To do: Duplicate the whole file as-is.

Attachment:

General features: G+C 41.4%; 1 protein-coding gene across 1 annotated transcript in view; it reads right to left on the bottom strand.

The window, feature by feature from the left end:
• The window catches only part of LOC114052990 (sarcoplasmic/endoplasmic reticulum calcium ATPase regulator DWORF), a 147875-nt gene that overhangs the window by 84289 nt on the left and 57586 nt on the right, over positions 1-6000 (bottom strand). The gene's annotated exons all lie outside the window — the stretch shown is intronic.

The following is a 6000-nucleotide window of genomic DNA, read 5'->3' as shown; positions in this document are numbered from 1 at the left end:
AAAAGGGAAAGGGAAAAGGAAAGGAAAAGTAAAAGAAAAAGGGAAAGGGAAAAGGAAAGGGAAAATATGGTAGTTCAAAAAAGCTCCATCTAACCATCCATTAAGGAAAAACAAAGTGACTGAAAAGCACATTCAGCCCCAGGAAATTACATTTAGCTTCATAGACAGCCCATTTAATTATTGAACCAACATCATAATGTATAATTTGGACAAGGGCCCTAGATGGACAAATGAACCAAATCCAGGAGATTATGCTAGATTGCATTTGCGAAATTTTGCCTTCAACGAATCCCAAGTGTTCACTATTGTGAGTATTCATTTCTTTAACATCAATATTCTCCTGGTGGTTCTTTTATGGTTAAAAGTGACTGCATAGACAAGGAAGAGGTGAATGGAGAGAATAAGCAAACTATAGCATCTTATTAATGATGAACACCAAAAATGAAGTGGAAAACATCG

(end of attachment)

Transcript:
General features: G+C 41.4%; 1 protein-coding gene across 1 annotated transcript in view; it reads right to left on the bottom strand.

The window, feature by feature from the left end:
• The window catches only part of LOC114052990 (sarcoplasmic/endoplasmic reticulum calcium ATPase regulator DWORF), a 147875-nt gene that overhangs the window by 84289 nt on the left and 57586 nt on the right, over positions 1-6000 (bottom strand). The gene's annotated exons all lie outside the window — the stretch shown is intronic.

The following is a 6000-nucleotide window of genomic DNA, read 5'->3' as shown; positions in this document are numbered from 1 at the left end:
AAAAGGGAAAGGGAAAAGGAAAGGAAAAGTAAAAGAAAAAGGGAAAGGGAAAAGGAAAGGGAAAATATGGTAGTTCAAAAAAGCTCCATCTAACCATCCATTAAGGAAAAACAAAGTGACTGAAAAGCACATTCAGCCCCAGGAAATTACATTTAGCTTCATAGACAGCCCATTTAATTATTGAACCAACATCATAATGTATAATTTGGACAAGGGCCCTAGATGGACAAATGAACCAAATCCAGGAGATTATGCTAGATTGCATTTGCGAAATTTTGCCTTCAACGAATCCCAAGTGTTCACTATTGTGAGTATTCATTTCTTTAACATCAATATTCTCCTGGTGGTTCTTTTATGGTTAAAAGTGACTGCATAGACAAGGAAGAGGTGAATGGAGAGAATAAGCAAACTATAGCATCTTATTAATGATGAACACCAAAAATGAAGTGGAAAACATCG